Jose Aldo burst onto the scene with a highlight reel of striking finishes. | Nick Laham/Zuffa LLC/Getty Images
UFC President Dana White is promoting a semi-super fight by giving former lightweight champion Frankie Edgar a title shot in his featherweight debut against current 145-pound boss Jose Aldo in the UFC 156 main event on Saturday at the Mandalay Bay Events Center in Las Vegas. Although Edgar lost his belt to Benson Henderson, as well as a rematch, that does not detract from the intrigue of seeing him compete against fighters his own size for the first time. Edgar finished Gray Maynard, a beast among lightweights, and twice handled B.J. Penn for five rounds -- the same Penn who held UFC gold at 155 and 170 pounds. So, yes, bringing an overachieving, undersized lightweight to a featherweight division where the current champion has yet to be truly threatened makes for an interesting matchup. Plus, the potential for Edgar to join the short and prestigious list of UFC fighters to hold belts in two divisions raises the stakes.
Let us see how these guys really stack up.
Edgar has made a career of facing -- and mostly defeating -- taller, heavier opponents. This time around, he will face his shortest opponent in years, one over whom he will have a slight reach advantage. Edgar is still on the tail end of his physical peak age range, though the five-year Youth Advantage Aldo will have is not insignificant.
Stylistically, the two fighters have excelled in very different ways. Aldo burst onto the scene in World Extreme Cagefighting with a highlight reel of striking finishes. Since then, he has seen more fights go the distance in the larger UFC Octagon but has also stepped up his level of competition, defeating the likes of Kenny Florian and Chad Mendes. His 73-percent finish rate is certainly buoyed by his WEC tenure, but it also reflects his combination of versatile and vicious striking skills, combined with his Brazilian jiu-jitsu black belt and well-rounded ground game. Whether he is firing flying knees or destroying someone’s lead leg with nasty kicks, Aldo possesses the kind of multi-pronged attack that exemplifies champions.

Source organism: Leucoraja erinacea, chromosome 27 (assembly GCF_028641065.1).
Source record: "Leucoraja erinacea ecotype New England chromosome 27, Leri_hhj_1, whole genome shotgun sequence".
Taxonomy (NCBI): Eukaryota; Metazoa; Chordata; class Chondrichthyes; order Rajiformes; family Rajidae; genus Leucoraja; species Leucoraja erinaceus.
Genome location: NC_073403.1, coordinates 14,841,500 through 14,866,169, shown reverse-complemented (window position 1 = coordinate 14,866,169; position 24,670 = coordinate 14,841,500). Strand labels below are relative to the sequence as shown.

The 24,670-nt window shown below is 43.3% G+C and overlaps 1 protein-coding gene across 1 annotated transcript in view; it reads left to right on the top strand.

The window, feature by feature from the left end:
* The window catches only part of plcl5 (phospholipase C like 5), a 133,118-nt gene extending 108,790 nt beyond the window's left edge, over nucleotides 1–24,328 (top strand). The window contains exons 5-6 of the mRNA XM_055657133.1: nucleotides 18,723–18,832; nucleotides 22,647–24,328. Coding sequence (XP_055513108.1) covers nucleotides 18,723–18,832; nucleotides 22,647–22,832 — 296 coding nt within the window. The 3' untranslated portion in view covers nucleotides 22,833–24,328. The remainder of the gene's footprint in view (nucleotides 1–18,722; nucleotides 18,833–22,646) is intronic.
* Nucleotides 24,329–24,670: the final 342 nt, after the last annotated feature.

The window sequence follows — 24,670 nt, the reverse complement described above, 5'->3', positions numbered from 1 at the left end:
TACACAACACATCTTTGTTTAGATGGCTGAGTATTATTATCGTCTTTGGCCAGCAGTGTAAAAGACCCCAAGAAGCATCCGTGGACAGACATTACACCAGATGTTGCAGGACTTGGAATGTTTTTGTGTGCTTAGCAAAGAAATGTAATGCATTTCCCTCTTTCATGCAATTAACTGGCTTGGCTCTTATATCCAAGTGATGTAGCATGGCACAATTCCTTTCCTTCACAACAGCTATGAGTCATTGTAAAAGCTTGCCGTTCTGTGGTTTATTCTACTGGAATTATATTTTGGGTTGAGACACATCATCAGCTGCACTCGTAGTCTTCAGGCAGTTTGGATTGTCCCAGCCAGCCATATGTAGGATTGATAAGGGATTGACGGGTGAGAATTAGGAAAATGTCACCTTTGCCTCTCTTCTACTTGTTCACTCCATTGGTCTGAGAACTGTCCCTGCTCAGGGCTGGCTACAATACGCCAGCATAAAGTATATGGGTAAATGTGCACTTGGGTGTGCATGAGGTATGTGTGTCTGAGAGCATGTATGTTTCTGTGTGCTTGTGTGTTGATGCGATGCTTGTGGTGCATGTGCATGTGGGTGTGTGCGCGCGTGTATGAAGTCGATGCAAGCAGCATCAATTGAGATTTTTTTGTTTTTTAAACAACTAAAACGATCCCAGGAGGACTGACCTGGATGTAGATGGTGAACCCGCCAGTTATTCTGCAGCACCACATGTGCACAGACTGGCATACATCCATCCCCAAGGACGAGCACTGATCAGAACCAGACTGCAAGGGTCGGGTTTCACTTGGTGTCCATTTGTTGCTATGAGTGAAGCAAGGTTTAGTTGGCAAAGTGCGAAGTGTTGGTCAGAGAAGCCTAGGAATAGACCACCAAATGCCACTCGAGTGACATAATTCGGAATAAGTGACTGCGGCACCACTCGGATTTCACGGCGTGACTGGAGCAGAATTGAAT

At just 26 years old, Aldo has already been fighting for nearly a decade. His only loss came at the age of 19 when he stepped up to lightweight for a bout in Brazil. Since then, he has dominated competition non-stop, with the notable exception of the last 12 months. It was not that he finally faltered in the Octagon and lost; a series of poorly timed injuries have kept him out of the cage since UFC 142 in January 2012.
Contrast that with Edgar, who has finished only three foes in his 13-fight UFC career dating back to 2007. He has remained active, fighting roughly twice a year, including six straight UFC title fights. What defines him is not his highlight reel of flashy finishes but rather his relentless determination, resiliency in danger and tireless, pressing attack with sound fundamentals. The “heart” everyone credits in his two fights against Maynard also gives him better chances when competing for five rounds instead of three. While larger fighters around him were cutting weight to make 155, Edgar walked in smaller and lighter but with a much better ability to go the distance while keeping his foot on the gas.
These profiles add another layer of interest to this matchup. Aldo has excelled in fights with quick finishes, while Edgar has absorbed punishment and kept coming with a well-rounded attack combining strike-and-fade standup and wrestling control to win hard-fought decisions.
The wild card here is Aldo’s year-long layoff, the longest of his career. Overall, he has been quite active in competition, with more total fights than Edgar despite being five years younger. However, a long layoff, combined with a few injuries makes for unpredictable effects on his conditioning. On occasion, he has faded towards the end of title fights. Perhaps one can chalk that up to illness when he fought Mark Hominick at UFC 129, but, at least according to the judges, Aldo has not been perfect in several of his five-round victories.
Can Edgar capitalize on this opportunity, shocking the MMA world yet again, or will Aldo pick up right where he left off and extend his title run even further? There is no shortage of data on these two veterans, so I have crunched through more than 15,000 data points to assess them on key metrics of striking and grappling. Let us get to it.